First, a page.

Fowler takes playoff for first PGA Tour win

By Doug FergusonMay 7, 2012, 12:06 am

CHARLOTTE, N.C. – Rickie Fowler has never been afraid to put it all on the line.

The thrill-seeking passion for motocross as a teenager. The head-turning clothing he brought to the PGA Tour as a rookie, such as the bright orange ensemble from head-to-toe on Sundays. With a chance to finally break through for his first Tour win, the kid showed his true colors.

In a three-way playoff that featured U.S. Open champion Rory McIlroy, the 23-year-old Fowler gambled with a 51-degree wedge that had to be perfect on an 18th hole at Quail Hollow that had yielded only four birdies all day.

And it was.

Fowler stuffed his shot to 4 feet for a birdie on the first extra hole to beat McIlroy and D.A. Points and win the Wells Fargo Championship on Sunday. It was his first Tour win in his 67th start as a pro, bringing him a small measure of relief and a big dose of credibility.

''I didn't want to play it safe,'' Fowler said. ''I had a good number (133 yards), and I was aiming right of the hole with the wind coming out of the right, and if I hit a perfect shot, it comes down right on the stick. ... I hit a perfect shot at the right time, and I was going for it.''

McIlroy, who returned to No. 1 in the world, used Quail Hollow as a launching pad toward stardom when he won here two years ago. Perhaps this is the start of a rivalry for years between a pair of 23-year-olds who bring power, flair and exuberance to the game.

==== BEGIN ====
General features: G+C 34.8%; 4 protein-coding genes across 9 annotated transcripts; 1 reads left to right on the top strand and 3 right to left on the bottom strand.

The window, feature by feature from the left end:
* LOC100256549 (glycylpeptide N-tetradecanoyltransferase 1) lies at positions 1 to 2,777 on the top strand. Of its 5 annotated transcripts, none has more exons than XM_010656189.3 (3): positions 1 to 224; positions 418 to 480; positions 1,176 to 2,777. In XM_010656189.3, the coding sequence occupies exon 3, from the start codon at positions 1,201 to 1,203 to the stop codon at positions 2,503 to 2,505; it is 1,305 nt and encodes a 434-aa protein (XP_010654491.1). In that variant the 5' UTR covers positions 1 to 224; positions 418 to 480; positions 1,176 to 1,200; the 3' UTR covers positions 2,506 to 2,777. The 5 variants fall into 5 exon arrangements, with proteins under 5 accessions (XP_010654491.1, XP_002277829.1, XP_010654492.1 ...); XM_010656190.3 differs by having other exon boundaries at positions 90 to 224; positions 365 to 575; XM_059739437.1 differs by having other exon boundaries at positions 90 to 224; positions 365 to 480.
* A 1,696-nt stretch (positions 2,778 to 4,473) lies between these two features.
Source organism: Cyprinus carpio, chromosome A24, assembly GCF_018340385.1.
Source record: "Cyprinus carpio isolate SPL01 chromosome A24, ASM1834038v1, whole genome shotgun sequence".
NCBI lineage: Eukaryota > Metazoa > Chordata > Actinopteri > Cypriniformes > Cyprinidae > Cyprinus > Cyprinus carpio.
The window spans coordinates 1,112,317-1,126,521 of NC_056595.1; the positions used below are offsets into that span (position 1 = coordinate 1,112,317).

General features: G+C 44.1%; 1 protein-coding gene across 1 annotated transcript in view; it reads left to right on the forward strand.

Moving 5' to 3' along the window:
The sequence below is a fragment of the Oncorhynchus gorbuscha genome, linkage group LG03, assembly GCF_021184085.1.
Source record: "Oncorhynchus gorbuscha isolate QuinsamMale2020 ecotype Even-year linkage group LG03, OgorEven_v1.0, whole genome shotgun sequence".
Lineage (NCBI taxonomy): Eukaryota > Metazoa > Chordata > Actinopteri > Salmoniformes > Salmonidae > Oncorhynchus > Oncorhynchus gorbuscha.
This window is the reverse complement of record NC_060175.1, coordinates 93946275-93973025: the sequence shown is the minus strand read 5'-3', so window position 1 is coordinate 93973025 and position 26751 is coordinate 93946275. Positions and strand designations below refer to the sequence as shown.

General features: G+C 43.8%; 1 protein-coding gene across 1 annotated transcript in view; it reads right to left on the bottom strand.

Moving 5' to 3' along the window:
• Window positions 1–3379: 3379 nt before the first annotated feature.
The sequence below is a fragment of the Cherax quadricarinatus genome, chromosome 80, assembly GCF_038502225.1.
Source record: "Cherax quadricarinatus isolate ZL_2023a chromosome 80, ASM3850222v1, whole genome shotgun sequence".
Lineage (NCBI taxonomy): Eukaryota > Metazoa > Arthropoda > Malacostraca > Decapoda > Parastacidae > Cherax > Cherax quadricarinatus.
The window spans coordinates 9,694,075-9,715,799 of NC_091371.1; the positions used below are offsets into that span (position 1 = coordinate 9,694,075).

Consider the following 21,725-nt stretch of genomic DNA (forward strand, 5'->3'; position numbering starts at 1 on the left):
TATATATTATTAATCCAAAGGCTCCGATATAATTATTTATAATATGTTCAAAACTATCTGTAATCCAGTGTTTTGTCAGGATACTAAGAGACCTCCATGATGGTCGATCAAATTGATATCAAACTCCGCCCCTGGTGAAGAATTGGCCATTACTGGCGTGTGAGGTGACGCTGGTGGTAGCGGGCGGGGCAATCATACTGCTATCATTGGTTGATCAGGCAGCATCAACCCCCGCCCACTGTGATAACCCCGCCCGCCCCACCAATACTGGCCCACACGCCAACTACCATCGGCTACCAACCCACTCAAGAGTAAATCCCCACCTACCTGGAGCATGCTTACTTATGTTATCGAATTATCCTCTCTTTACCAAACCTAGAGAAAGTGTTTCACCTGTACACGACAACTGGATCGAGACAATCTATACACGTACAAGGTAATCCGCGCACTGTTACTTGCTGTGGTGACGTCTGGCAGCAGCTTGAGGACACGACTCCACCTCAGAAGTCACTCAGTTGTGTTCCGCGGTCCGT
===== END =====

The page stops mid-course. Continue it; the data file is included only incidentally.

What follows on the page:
''I'm looking forward to playing with Rory for a long time,'' said Fowler, who closed with a 3-under 69. ''It's awesome. It's a long wait but well worth it.''

McIlroy established himself on the same green two years ago, a 20-year-old who closed out a record 62 by making a 40-foot putt for his first Tour win and the biggest of his career, until adding a record-breaking U.S. Open title last summer at Congressional.

This time, it was Fowler's turn.

''You wouldn't call the 18th today a birdie hole with that pin,'' McIlroy said. ''For Rickie to go out and play that hole the way he did, he deserved to win.''

Along for the ride was Points, a 35-year-old who had the tournament in his grasp until ending 40 straight holes without a bogey by making one at the worst time. He had a one-shot lead going to the 18th in regulation, hit his approach in a bunker and never came close to a par. He shot a 71.

McIlroy had a shot at winning in regulation and missed a 15-foot birdie putt, giving him a 70.

In the playoff, all three hit the fairway, with McIlroy hitting a 3-wood that traveled nearly 340 yards. Points and McIlroy were well off the mark and had to work hard to get their two-putt pars. Fowler came up with the best shot of his career.

''The shot he hit was spectacular,'' Points said.

Even though they're the same age, McIlroy has a two-year head start on Fowler. They were in the Walker Cup together in 2007, and McIlroy turned pro that fall. Fowler didn't turn pro until two years ago. The only other time Fowler won as a pro was last year at the Korea Open, where he also beat McIlroy.